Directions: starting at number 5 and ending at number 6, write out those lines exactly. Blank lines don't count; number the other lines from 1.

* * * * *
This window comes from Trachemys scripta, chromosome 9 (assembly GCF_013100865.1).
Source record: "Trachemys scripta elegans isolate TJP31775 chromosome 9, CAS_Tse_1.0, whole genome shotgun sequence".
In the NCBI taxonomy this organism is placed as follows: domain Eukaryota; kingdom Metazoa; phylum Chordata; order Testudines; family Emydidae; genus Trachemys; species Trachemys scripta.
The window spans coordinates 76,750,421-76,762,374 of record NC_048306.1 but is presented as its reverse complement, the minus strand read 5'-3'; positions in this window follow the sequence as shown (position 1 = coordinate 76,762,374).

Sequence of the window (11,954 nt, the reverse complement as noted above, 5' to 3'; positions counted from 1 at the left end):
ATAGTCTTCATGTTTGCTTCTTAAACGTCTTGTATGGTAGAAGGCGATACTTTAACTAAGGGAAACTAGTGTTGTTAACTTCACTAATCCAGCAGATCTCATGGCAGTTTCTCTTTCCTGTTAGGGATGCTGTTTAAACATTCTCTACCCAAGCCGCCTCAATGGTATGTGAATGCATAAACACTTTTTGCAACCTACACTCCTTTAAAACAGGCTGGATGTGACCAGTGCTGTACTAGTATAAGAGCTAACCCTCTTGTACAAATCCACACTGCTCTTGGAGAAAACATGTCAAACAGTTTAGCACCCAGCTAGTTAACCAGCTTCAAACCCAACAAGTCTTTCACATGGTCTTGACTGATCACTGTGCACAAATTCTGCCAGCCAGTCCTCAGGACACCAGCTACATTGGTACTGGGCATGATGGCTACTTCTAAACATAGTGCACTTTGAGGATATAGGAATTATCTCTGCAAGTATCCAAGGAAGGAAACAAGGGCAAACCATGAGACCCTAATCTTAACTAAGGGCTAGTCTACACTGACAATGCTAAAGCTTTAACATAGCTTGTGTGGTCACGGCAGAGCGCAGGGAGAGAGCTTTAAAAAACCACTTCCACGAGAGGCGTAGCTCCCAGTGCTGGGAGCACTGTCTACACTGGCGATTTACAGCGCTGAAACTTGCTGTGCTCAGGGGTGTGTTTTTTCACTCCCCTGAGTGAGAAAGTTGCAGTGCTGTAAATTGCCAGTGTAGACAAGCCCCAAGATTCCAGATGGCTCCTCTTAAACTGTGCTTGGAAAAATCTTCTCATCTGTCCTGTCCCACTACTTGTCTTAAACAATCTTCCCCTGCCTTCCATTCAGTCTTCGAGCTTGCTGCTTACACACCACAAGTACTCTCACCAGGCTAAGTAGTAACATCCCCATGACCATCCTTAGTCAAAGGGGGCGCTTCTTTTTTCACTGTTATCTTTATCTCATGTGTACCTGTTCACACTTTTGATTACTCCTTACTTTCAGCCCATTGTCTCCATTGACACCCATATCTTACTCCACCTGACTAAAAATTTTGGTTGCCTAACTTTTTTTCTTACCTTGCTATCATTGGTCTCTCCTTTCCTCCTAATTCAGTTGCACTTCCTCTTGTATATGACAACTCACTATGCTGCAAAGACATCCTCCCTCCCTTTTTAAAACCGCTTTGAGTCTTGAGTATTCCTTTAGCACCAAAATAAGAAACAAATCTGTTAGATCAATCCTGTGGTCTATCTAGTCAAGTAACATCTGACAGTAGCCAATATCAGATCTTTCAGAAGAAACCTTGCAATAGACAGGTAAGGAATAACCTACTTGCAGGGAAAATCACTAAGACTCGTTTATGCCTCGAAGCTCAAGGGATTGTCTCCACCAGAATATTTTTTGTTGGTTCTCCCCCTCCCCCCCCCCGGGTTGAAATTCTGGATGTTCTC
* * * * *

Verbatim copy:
Sequence of the window (11,954 nt, the reverse complement as noted above, 5' to 3'; positions counted from 1 at the left end):
ATAGTCTTCATGTTTGCTTCTTAAACGTCTTGTATGGTAGAAGGCGATACTTTAACTAAGGGAAACTAGTGTTGTTAACTTCACTAATCCAGCAGATCTCATGGCAGTTTCTCTTTCCTGTTAGGGATGCTGTTTAAACATTCTCTACCCAAGCCGCCTCAATGGTATGTGAATGCATAAACACTTTTTGCAACCTACACTCCTTTAAAACAGGCTGGATGTGACCAGTGCTGTACTAGTATAAGAGCTAACCCTCTTGTACAAATCCACACTGCTCTTGGAGAAAACATGTCAAACAGTTTAGCACCCAGCTAGTTAACCAGCTTCAAACCCAACAAGTCTTTCACATGGTCTTGACTGATCACTGTGCACAAATTCTGCCAGCCAGTCCTCAGGACACCAGCTACATTGGTACTGGGCATGATGGCTACTTCTAAACATAGTGCACTTTGAGGATATAGGAATTATCTCTGCAAGTATCCAAGGAAGGAAACAAGGGCAAACCATGAGACCCTAATCTTAACTAAGGGCTAGTCTACACTGACAATGCTAAAGCTTTAACATAGCTTGTGTGGTCACGGCAGAGCGCAGGGAGAGAGCTTTAAAAAACCACTTCCACGAGAGGCGTAGCTCCCAGTGCTGGGAGCACTGTCTACACTGGCGATTTACAGCGCTGAAACTTGCTGTGCTCAGGGGTGTGTTTTTTCACTCCCCTGAGTGAGAAAGTTGCAGTGCTGTAAATTGCCAGTGTAGACAAGCCCCAAGATTCCAGATGGCTCCTCTTAAACTGTGCTTGGAAAAATCTTCTCATCTGTCCTGTCCCACTACTTGTCTTAAACAATCTTCCCCTGCCTTCCATTCAGTCTTCGAGCTTGCTGCTTACACACCACAAGTACTCTCACCAGGCTAAGTAGTAACATCCCCATGACCATCCTTAGTCAAAGGGGGCGCTTCTTTTTTCACTGTTATCTTTATCTCATGTGTACCTGTTCACACTTTTGATTACTCCTTACTTTCAGCCCATTGTCTCCATTGACACCCATATCTTACTCCACCTGACTAAAAATTTTGGTTGCCTAACTTTTTTTCTTACCTTGCTATCATTGGTCTCTCCTTTCCTCCTAATTCAGTTGCACTTCCTCTTGTATATGACAACTCACTATGCTGCAAAGACATCCTCCCTCCCTTTTTAAAACCGCTTTGAGTCTTGAGTATTCCTTTAGCACCAAAATAAGAAACAAATCTGTTAGATCAATCCTGTGGTCTATCTAGTCAAGTAACATCTGACAGTAGCCAATATCAGATCTTTCAGAAGAAACCTTGCAATAGACAGGTAAGGAATAACCTACTTGCAGGGAAAATCACTAAGACTCGTTTATGCCTCGAAGCTCAAGGGATTGTCTCCACCAGAATATTTTTTGTTGGTTCTCCCCCTCCCCCCCCCCGGGTTGAAATTCTGGATGTTCTC